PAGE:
From the perspective of nineteen centuries' distance, despite our ignorance of many elements in the situation that were well known to the protagonists, we can probably present an objective argument in defence of Paul's claim that the message he preached was the authentic gospel of Christ. It is this: two things on which Paul pre-eminently insisted-that salvation was provided by God's grace and that faith was the means by which men appropriated it-are repeatedly emphasized in the ministry of Jesus. and especially in his parables. regardless of the strata of gospel tradition to which appeal may be made. When we reflect on the complete lack of evidence in Paul's letters that he knew the parables of Jesus. we may wonder how Paul managed to discern so unerringly the heart of his Master's message. We may suspect that this discernment was implicit in the "revelation of Jesus Christ" which, according to him, was the essence of his conversion experience.

The response of faith regularly won the approval of Jesus, sometimes his surprised approval, as when it came from a Gentile.27 and was a sure means of securing his help and blessing; in face of unbelief, on the other hand, he was inhibited from performing works of mercy and power.28 "Faith as a grain of mustard seed "29 was what he desired to see, but too often looked for in vain, even in his own disciples.

As regards the teaching of the parables, the point we are making can be illustrated from two, belonging to two quite distinct lines of tradition-Luke's special material and Matthew's special material.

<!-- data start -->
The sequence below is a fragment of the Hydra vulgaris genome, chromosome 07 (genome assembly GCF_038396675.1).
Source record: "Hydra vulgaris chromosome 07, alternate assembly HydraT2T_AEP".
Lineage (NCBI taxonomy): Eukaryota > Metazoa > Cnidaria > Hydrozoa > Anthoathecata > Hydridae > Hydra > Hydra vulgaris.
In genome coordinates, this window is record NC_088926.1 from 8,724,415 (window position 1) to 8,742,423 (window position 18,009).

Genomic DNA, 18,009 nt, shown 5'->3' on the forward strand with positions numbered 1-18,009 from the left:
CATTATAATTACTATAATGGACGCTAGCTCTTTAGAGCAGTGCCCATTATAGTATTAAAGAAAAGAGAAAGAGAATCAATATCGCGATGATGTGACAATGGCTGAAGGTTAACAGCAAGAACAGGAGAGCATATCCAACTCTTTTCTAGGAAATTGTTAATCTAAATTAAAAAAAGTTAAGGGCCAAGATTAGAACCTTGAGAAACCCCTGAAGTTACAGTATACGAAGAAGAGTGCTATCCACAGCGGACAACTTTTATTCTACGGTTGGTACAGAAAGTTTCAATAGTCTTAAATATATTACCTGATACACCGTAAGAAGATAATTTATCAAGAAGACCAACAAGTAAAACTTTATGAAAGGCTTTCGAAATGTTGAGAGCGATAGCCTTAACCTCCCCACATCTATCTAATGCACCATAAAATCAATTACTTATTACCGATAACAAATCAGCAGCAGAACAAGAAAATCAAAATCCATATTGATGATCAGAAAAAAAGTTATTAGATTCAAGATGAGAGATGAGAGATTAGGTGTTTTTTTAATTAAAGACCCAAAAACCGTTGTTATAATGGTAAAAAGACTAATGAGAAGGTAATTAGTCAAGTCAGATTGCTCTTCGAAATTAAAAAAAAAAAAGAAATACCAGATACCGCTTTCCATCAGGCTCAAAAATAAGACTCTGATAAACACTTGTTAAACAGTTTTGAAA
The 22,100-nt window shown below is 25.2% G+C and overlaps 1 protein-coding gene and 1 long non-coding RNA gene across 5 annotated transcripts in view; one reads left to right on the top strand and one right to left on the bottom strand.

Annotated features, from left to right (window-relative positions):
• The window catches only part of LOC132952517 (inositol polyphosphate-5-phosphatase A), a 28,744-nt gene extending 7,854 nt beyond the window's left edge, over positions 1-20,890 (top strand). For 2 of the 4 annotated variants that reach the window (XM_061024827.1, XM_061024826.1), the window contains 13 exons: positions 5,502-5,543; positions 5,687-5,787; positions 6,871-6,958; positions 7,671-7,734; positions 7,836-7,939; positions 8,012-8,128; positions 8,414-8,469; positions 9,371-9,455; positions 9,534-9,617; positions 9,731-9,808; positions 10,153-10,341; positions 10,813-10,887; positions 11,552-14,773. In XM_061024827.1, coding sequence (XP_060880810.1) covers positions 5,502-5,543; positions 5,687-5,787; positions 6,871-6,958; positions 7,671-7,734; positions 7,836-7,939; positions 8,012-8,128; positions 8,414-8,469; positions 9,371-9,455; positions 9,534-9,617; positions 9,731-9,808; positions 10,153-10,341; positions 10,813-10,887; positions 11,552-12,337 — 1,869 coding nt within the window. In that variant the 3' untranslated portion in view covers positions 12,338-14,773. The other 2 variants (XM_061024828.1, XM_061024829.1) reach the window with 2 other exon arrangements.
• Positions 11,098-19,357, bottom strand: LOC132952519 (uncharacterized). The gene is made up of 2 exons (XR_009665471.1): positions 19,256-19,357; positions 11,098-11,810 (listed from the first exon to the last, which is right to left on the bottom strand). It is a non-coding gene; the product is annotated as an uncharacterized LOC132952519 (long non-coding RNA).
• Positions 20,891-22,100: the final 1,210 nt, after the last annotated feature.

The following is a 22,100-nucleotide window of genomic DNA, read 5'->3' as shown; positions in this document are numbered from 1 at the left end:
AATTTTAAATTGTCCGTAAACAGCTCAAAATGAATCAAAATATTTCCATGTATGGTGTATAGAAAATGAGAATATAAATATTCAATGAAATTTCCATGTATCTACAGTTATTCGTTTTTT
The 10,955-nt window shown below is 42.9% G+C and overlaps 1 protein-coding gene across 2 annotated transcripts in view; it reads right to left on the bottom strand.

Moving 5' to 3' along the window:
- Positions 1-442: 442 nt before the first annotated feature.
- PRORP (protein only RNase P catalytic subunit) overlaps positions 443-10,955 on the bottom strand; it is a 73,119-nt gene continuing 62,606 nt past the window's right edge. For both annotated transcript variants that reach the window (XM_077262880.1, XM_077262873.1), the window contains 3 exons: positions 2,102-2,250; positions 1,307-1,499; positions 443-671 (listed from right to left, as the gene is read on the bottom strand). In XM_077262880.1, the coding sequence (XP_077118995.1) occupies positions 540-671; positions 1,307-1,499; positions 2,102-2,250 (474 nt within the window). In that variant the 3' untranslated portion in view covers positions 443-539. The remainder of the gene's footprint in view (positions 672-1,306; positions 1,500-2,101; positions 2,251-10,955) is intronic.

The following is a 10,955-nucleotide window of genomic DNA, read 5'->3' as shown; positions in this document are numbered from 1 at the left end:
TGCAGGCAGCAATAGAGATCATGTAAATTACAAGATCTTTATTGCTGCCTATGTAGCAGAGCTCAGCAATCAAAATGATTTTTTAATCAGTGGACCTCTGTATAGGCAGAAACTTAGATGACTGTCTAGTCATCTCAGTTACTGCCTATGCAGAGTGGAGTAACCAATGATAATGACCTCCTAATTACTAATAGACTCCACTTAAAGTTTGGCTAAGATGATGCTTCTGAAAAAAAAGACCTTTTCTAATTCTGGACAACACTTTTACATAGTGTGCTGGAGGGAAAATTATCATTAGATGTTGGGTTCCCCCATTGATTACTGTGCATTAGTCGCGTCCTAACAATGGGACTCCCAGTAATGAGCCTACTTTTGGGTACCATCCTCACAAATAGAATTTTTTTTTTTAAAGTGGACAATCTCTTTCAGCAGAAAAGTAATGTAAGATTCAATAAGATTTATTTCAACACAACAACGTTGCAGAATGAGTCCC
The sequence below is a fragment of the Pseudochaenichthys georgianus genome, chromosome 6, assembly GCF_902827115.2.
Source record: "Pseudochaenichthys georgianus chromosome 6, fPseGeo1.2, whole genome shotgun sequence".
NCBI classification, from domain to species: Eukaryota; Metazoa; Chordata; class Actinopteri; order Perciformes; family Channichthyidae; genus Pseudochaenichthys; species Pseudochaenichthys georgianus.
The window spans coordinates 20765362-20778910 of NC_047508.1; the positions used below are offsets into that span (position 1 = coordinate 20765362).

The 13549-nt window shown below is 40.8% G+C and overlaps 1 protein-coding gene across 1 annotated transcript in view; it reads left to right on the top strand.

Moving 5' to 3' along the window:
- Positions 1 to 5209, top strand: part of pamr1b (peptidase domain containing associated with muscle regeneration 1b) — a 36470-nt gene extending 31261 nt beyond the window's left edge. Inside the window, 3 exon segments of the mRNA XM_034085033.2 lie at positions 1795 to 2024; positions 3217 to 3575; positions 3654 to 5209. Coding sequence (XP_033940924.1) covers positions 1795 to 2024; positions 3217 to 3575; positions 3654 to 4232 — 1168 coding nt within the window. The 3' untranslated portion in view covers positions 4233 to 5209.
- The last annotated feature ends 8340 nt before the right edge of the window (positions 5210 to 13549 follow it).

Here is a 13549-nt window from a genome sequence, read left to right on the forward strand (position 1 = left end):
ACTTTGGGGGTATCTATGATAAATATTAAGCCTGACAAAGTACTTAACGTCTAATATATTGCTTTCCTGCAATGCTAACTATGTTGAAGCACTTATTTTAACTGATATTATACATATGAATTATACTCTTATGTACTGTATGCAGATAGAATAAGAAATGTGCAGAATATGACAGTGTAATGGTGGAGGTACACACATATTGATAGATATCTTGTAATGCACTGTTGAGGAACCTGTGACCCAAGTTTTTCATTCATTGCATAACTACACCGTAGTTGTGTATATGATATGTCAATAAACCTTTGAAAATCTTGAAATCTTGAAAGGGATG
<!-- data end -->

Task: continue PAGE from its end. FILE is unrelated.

In the Lukan parable of the Prodigal Son (Luke xv. 11-32), the father might very well have adopted other means for the rehabilitation of his younger son than those described (with approval) by Jesus.' When the black sheep of the family came home in disgrace, the father, having a father's heart. might well have consented to give him a second chance. Listening to his carefully rehearsed speech, he might have said, " That's all very well, young man; we have heard fine phrases before. If you really mean what you say, you can buckle to and work as you have never worked before, and if you do so, we may let you work your passage. But first you must prove yourself; we can't let by gones be by-gones as though nothing had happened." Even that would have been generous; it might have done the young man a world of good, and even the elder brother might have been content to let him be put on probation. But for Jesus, and for Paul, divine grace does not operate like that. God does not put repentant sinners on probation to see how they will turn out· he gives them an unrestrained welcome and invests them as' his true-bo-n sons. For Jesus, and for Paul, the initiative always rests with the grace of God. He bestows the reconciliation or redemption; men receive it. " Treat me as one of your hired servants", says the prodigal to his father; but the father speaks of him as "this' my son ". So, says Paul, " through God you are no longer a slave but a son, and if a son then an heir" (Gal. iv. 7).